Write for Android Analyse

Android Analyse

Filter Search

Only this category...

Why Capacitive Buttons Need to Die Already

By Yousuf Haque - March 9, 2013 6

Android Analyse 12 comments

Newton’s first law of motion says plastic is good for a mobile phone body

Android Analyse 3 comments

Android Devs Making Waves: Expense Manager, Hashnote, Work Quietly and Notif

Android Analyse 5 comments

Why the Chromebook Pixel and the Nexus 7 have Apple scared

Android Analyse 4 comments

Nadav Fima talks to Android Analyse about Cliffhanger and Android development

Android Analyse 3 comments

Scroogled: Microsoft’s Desperate and Ongoing Attempt to Play at Being Relevant

Android Analyse 3 comments

Is the Kindle Fire dominating Android tablets?

Android Analyse No comments yet

Is Nokia thinking about Android?

Android Analyse No comments yet

My Android in 2012: Darren Kemp

Play Music

In October of 2011, Google unveiled the Galaxy Nexus, Ice Cream Sandwich and the death of the capacitive buttons. On the bottom of the Galaxy Nexus; screen, there were 3 icons, a back button, a home button, and a recent apps button. Noticeably missing from this lineup was a menu button. Google wanted to do away with a menu button and introduce the concept of an ‘overflow’ button on screen.

Manufacturers need to stop using capacitive and hardware buttons (I’m looking at you, Samsung.) Hardware buttons get dirty, become flimsy, and break. Capacitive buttons take up precious screen space that could otherwise have glorious pixels. They also break what otherwise would be a clean slate of glass. Look at the Nexus 4 and Galaxy Nexus, their lack of buttons on the face of the screen make it look like a beautiful slab of glass.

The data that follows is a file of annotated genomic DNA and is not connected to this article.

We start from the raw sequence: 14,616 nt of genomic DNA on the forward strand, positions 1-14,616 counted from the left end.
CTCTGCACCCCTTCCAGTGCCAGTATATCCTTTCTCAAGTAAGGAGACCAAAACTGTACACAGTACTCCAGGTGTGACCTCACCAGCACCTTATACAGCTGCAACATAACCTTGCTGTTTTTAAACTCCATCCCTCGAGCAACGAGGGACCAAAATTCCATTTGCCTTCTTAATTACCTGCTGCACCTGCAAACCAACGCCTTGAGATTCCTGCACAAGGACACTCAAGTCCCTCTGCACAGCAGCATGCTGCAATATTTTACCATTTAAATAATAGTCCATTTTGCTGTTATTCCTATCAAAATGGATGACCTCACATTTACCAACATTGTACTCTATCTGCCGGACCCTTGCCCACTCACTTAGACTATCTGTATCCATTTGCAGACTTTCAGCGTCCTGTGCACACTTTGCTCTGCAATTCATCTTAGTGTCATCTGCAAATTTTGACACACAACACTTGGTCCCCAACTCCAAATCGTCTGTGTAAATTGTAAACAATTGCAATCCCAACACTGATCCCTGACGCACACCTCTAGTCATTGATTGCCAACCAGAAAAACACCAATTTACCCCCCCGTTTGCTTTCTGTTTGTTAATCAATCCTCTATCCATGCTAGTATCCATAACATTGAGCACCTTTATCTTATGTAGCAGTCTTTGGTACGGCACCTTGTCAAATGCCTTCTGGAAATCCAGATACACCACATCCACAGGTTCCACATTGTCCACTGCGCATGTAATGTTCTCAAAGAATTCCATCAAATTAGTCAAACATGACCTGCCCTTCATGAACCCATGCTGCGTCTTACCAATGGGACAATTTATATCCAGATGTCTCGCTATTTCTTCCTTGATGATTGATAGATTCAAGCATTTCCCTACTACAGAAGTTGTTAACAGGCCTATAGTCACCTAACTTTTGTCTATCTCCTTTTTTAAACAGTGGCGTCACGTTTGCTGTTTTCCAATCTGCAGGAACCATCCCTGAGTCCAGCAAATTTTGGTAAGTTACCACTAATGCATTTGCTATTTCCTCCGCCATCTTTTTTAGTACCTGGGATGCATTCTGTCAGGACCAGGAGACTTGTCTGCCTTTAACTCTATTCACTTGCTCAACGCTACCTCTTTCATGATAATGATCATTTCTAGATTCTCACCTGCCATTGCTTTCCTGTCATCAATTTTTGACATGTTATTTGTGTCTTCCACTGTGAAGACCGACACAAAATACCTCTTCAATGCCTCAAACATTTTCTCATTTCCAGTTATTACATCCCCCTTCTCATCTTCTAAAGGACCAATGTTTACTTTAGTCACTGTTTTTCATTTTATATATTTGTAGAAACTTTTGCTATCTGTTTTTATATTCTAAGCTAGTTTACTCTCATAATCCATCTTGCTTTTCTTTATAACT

Even the power users can agree that having on screen keys provides much more customisability. The Paranoid Android ROM took full advantage of the on screen keys by making them customisable in terms of shortcuts, colors and even hiding it altogether in favor of pie controls. Due to the flexible nature of on screen keys, you now have an entirely new way of navigating your device. There’s virtually no end to the kinds of things you can do with on screen keys.

The stock features of the keys are what most people are going to see, and in that category, on screen buttons are still superior to capacitive buttons. Virtual buttons are dynamic; they can mold to whatever you are doing with the device. If you are watching the video, they go into a low profile mode, if the keyboard is open, the back button changes to a hide keyboard button. The overflow and search buttons appear and disappear when necessary and the Google Now shortcut is always a swipe away while not being IN the way. The menu button needed to go, it hid functionality and the action bar along the top or bottom idea is much better. It shows users important functions while still providing a way to hide rarely used options through the overflow menu.

Android needs a unified experience. OEM’s will always try to customise their ROM through TouchWiz and Sense, however there is a need for a navigation mechanism that is ubiquitous. This will happen once OEM’s decide to stop trying to one up everyone else with their weird idea for optimal button layouts.

Yousuf Haque
Yousuf Haque
Google+

Yousuf is a student at Stony Brook University in New York, USA. He is studying computer science and has a keen interest in user experience and interaction design. Most of his time is spent coding and designing apps, however he spends his free time convincing literally everyone that anything you can do, Android can do it better. For his daily drivers Yousuf Haque uses a HTC Evo 4G LTE and a Google Nexus 10.

Win a smartrphone
Help

Optional: Connect with or just comment with the form below.